How to conduct a product quality inspection in a China factory
Category: FQA; Updated: 2018-07-17 21:46:08; Views: 312
If you let a Chinese supplier ship the goods out without inspecting them, and if you discover quality problems after delivery in your country, is there anything you can do? For most importers, the reply is no.
- Chances are, by that time you have already paid the supplier in full. And there is little hope of getting any of your cash back. You might be offered a discount on a future order, but do you still want to work with such a supplier?
- What can you do with the defective products? If you sell them in a distribution channel that does not make exceptions to its quality standard, you might as well have to take a trip to the local dump.
- Reproducing the same goods in another factory might take a long time. In the meantime, what do you tell your customers (especially if they are the ones who found out about these quality issues)?
In a nutshell, the quality inspector is the last defense of the customer!
If the size of your orders does not justify the cost of at least one inspection before shipment, you need to mitigate your risks in any way you can - for example, by always working with the same reliable manufacturer, and by keeping some stock in your warehouse at all time (in case a shipment needs to be scrapped).
2. At what stage should you check production quality?
It depends on the major risks you identify:
- If the main risk is that your supplier purchases substandard materials (or components), it is wise to check them as soon as they are delivered (and before production starts).
- If you know that a particular process step is the most likely cause of failure, you should check the way that step is conducted.
- If you are not sure about what type of problem might appear in production, checking the first batch of finished products is a good way to catch problems before they become widespread - and to ensure corrective actions are taken.
- If you feel relatively confident about the factory's quality standard, but you still want an inspection of the quantity, product quality and functionality, and packing, a final random inspection (a few days before shipment) is the right choice. I do not advise to wait until the end of production if you are dealing with an untested or unstable supplier.
The two most common types of inspections are:
1. The final random inspection, because it is the only time when samples can be picked at random and when most of the bulk is packed.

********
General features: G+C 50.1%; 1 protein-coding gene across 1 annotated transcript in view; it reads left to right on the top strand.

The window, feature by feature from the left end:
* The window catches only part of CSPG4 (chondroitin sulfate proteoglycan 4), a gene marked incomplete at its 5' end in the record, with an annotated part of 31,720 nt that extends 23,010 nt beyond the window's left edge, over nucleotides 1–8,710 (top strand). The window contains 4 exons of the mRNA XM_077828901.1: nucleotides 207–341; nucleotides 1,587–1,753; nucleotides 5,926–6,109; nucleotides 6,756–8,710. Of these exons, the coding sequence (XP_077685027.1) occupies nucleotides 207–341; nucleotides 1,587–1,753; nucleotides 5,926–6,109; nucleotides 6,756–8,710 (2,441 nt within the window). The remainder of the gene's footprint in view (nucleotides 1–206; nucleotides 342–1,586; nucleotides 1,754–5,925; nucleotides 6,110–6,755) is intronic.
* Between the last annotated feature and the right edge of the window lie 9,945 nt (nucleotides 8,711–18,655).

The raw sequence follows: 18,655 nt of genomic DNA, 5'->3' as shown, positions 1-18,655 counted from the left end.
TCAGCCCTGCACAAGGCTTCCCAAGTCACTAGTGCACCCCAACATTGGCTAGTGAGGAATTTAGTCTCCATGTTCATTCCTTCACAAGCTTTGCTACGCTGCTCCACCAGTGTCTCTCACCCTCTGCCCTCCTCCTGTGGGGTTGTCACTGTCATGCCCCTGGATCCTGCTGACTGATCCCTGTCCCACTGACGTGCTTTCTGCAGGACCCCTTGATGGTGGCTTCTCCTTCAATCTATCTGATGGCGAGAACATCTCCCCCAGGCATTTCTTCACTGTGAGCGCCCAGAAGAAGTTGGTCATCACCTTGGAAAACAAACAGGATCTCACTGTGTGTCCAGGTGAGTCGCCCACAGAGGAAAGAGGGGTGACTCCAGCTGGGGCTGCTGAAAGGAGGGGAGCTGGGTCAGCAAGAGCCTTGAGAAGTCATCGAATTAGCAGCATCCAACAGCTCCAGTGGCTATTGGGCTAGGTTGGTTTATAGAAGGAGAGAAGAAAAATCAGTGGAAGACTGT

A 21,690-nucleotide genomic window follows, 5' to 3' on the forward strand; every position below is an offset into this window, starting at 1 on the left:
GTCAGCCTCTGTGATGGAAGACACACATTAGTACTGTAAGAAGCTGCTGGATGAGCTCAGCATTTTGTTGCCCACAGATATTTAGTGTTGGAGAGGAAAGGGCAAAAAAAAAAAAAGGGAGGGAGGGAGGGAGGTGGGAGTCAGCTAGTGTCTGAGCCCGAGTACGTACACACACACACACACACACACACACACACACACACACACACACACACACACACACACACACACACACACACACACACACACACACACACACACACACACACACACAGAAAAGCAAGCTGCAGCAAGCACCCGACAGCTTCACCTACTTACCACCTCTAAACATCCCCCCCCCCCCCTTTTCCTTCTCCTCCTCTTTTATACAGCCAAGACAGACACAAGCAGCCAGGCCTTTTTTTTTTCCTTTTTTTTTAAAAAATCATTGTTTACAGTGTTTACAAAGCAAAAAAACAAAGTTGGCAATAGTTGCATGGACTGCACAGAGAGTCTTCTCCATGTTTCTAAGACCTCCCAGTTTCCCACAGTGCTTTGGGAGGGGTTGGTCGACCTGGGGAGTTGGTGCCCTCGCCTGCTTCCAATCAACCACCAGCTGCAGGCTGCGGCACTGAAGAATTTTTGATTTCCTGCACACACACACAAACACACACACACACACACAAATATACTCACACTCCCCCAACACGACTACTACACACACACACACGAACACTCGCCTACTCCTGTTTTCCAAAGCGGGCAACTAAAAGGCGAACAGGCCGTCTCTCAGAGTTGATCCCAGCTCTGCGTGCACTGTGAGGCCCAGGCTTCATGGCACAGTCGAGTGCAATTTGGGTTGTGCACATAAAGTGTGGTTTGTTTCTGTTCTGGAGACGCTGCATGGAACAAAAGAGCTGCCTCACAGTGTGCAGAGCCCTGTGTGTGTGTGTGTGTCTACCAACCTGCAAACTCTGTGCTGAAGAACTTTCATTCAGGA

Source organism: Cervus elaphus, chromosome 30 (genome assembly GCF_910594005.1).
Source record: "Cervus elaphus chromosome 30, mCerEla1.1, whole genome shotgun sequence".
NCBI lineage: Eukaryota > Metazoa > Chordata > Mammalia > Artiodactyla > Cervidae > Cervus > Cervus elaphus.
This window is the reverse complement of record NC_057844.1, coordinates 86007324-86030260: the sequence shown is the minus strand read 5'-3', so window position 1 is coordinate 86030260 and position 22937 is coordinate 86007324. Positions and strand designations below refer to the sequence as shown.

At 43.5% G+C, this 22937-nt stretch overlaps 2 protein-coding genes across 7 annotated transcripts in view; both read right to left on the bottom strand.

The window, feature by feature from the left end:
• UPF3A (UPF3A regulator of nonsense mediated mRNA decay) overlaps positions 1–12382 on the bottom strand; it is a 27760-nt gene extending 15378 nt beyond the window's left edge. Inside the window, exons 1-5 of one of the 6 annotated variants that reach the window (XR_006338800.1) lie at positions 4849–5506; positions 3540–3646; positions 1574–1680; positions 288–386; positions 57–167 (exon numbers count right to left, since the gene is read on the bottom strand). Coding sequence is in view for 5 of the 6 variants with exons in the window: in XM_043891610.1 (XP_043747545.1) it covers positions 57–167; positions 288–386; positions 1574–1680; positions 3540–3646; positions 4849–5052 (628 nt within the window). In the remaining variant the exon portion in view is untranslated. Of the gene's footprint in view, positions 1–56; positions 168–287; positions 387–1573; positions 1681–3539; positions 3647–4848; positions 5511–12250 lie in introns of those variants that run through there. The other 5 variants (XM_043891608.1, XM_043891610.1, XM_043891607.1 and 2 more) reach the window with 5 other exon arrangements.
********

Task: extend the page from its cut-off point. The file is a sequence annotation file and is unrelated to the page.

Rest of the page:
2. The inspection of the first finished products, to catch issues as early as possible.
But when do the first finished products appear?
It really depends on the organization of production:
- In a traditional batch and queue production system, your products are kept in an unfinished process during most of the cycle, often for several weeks. They go all together through one operation, then they wait, then they go through another one, and so on. Depending on the type of processes your order needs to go through, the first finished pieces might appear after three weeks, and the whole order might be packed a few days later!
- In a system where products flow more easily from one process step to the next, some products are completed much earlier. An inspection of the first finished products is well suited for this situation, while the previous case calls for a final random inspection only.
3. Checking production status
3.1 If production is under way
You might want to ask these questions:
- How many lines are working on these products?
- How many workers per line, and total number of workers on these products?
- When were the last materials / components delivered?
- Has bulk production started? When?
- When did/will bulk production start to run at full speed?
- How many pieces are processed every day?
- When does the factory estimate that 50 percent of the quantity will be completed?
- When does the factory estimate that 100 percent of the quantity will be fully packed?
- When does the factory estimate that the order will be shipped out?
- Will the full quantity be shipped out?
3.2 If production is in an advanced stage
If you come for a final inspection, you need to put pressure on the manufacturer to present all the products (or at least 80 percent of them) fully packed. Above a certain order quantity, this is the only way for you to count the pieces. And this is important because you want to pick samples from the entire production run - you do not want 30 percent of the goods to be hidden in a back room!
Important note: if some products are packed and others are waiting to be packed, make sure to pick both unpacked and packed samples - ideally in the same proportions as the total batch.
4. Checking product and packing specifications
4.1 Preparing the checklist
Now is the time to make use of the product specification sheet that, hopefully, you have prepared before production started.
Before inspection, you simply need to paste the checkpoints and requirements (from the specification sheet) into the columns on the left of the inspection template. And, during the inspection, you enter findings on the right (in the white column).
This information coming from the product specification sheet...